News Office politics: Mr Ortikov’s troubles began as a British embassy employee

Guard who refused to be a spy says UK turned its back on him

Cleverley backs English youngsters to come good

Manchester United player claims the 'unbelievable' talent in Under-21 squad offers hope for the future

September 11 attackers former mosque closed

A mosque which used to be a meeting place for the September 11 attackers has been closed, German authorities said today.

Uzbek women accuse state of mass sterilizations

Saodat Rakhimbayeva says she wishes she had died with her newborn baby. The 24-year-old housewife had a cesarean section in March and gave birth to Ibrohim, a premature boy who died three days later.

After 70 years monitoring the airwaves, BBC listening post could be cut off

Budget review threatens Caversham Park, which broke news of JFK's assassination

Just 1,432 days to go until it all starts again...

The World Cup heads to Brazil for 2014, and the hosts are already under huge pressure. Can they win, and win in style? And will travel issues spoil the party?

A Carpet Ride to Khiva: Seven Years on the Silk Road, By Christopher Alexander

The British author Christopher Alexander travelled to Khiva, an ancient Silk Road outpost in northwest Uzbekistan, to work for a Swedish NGO, and ended up making the place his home. Immersing himself in the country's language and culture, he became fascinated by kilims (hand-woven rugs) and established a workshop in a disused madrassah (school) to help revive age-old weaving techniques cast aside during the Soviet era. He soon found himself exporting his rugs around the world and tangling with corrupt officials greedy for bribes.

Kyrgyzstan swears in caretaker president

Kyrgyzstan's provisional leader Roza Otunbayeva was sworn in as president today, ushering in what the turbulent Central Asian nation's government hopes will be a new era of stability and democratic freedoms.

A Carpet Ride To Khiva, By Christopher Aslan Alexander

Christopher Aslan Alexander begins his journey to Khiva, in Uzbekistan, like any other itinerant, media-studies graduate employed to write an online tourist's guidebook might: living with an over-protective host family, gurning at the cuisine and reflecting urbanely on a country "marooned somewhere between Mohammed and Marx" where the government has pasted "Wanted" posters of Wahabis outside mosques.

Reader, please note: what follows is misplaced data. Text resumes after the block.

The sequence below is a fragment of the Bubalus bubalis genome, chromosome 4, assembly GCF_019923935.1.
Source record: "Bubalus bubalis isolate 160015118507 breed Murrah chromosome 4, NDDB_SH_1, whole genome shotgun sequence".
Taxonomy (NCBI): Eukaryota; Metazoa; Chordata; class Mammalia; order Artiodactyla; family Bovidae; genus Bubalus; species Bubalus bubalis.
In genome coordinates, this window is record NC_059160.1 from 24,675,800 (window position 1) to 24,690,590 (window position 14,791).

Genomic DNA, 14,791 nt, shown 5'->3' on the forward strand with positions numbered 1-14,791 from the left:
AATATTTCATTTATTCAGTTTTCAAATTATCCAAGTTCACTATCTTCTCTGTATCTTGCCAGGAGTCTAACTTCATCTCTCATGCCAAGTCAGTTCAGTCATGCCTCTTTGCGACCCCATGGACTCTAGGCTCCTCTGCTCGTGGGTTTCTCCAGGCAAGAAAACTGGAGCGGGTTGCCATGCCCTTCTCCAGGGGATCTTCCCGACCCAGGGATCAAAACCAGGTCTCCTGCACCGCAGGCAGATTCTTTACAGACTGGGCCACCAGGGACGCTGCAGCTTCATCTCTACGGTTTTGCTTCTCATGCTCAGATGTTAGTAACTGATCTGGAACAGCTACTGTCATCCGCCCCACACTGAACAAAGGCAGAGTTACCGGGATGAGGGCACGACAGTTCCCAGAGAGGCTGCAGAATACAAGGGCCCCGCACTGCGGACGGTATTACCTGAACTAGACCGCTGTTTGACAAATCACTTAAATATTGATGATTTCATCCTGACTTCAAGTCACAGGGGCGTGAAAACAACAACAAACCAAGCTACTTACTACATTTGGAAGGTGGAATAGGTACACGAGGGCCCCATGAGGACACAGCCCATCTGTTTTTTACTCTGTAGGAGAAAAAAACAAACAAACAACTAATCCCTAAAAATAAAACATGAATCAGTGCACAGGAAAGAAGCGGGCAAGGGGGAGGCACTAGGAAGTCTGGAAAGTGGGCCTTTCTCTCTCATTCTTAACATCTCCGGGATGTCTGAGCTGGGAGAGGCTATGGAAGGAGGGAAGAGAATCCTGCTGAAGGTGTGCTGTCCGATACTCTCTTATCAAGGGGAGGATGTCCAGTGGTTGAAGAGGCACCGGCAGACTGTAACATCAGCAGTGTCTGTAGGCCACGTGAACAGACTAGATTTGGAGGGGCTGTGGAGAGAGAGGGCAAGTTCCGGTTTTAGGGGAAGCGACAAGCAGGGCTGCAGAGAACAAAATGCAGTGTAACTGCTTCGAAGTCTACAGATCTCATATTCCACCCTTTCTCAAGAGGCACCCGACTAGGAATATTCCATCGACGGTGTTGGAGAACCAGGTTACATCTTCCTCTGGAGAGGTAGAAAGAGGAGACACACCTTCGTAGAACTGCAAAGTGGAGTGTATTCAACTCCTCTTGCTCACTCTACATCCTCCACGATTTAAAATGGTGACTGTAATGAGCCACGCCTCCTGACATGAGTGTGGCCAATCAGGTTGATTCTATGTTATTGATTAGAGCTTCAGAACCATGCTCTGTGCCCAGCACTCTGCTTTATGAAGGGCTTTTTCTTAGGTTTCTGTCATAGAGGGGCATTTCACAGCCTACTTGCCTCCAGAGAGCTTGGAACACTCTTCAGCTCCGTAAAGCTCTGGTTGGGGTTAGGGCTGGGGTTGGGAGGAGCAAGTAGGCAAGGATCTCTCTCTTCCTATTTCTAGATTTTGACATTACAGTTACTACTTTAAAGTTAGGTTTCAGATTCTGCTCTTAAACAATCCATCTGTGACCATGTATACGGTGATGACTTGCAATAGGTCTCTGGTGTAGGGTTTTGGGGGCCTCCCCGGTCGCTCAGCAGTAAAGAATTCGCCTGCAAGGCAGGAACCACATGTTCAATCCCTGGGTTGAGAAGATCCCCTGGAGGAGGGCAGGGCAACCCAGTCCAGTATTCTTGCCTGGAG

Voters back democracy, claims Kyrgyzstan leader

Confounding observers who predicted the vote would be a catalyst for further turmoil in Kyrgyzstan, a referendum to creating Central Asia's first parliamentary democracy went calmly both in the capital, Bishkek, and in southern regions where ethnic tensions erupted in violence earlier this month.

Kyrgyzstan on alert ahead of vote on new constitution

Ballot intended to bring Central Asian country, torn by ethnic violence, closer to democracy

Kyrgyz investigators exhume bodies of riot victims

Investigators in southern Kyrgyzstan began exhuming the bodies of those killed during rampages against the Uzbek minority as tensions rose ahead of tomorrow's constitutional referendum.

Kyrgyz leaders urged to halt 'illegitimate' referendum

Light aircraft flew over the Kyrgyz capital, Bishkek, yesterday to drop leaflets urging the public to vote.

Louise Arbour: International community must intervene before it is too late

No one should underestimate the potential for large-scale ethnic violence to spread

Kyrgyz troops 'storm Uzbek hospital'

Troops beat several dozen men and women in an Uzbek neighbourhood in southern Kyrgyzstan's main city yesterday in a raid that deepened refugees' fears about returning to an area seared by an eruption of deadly ethnic violence.

Uzbeks killed by Kyrgyz forces

Kyrgyzstan's security forces clashed with ethnic Uzbeks in the south of the country yesterday, where up to 2,000 people were killed in a wave of bloodletting earlier this month.

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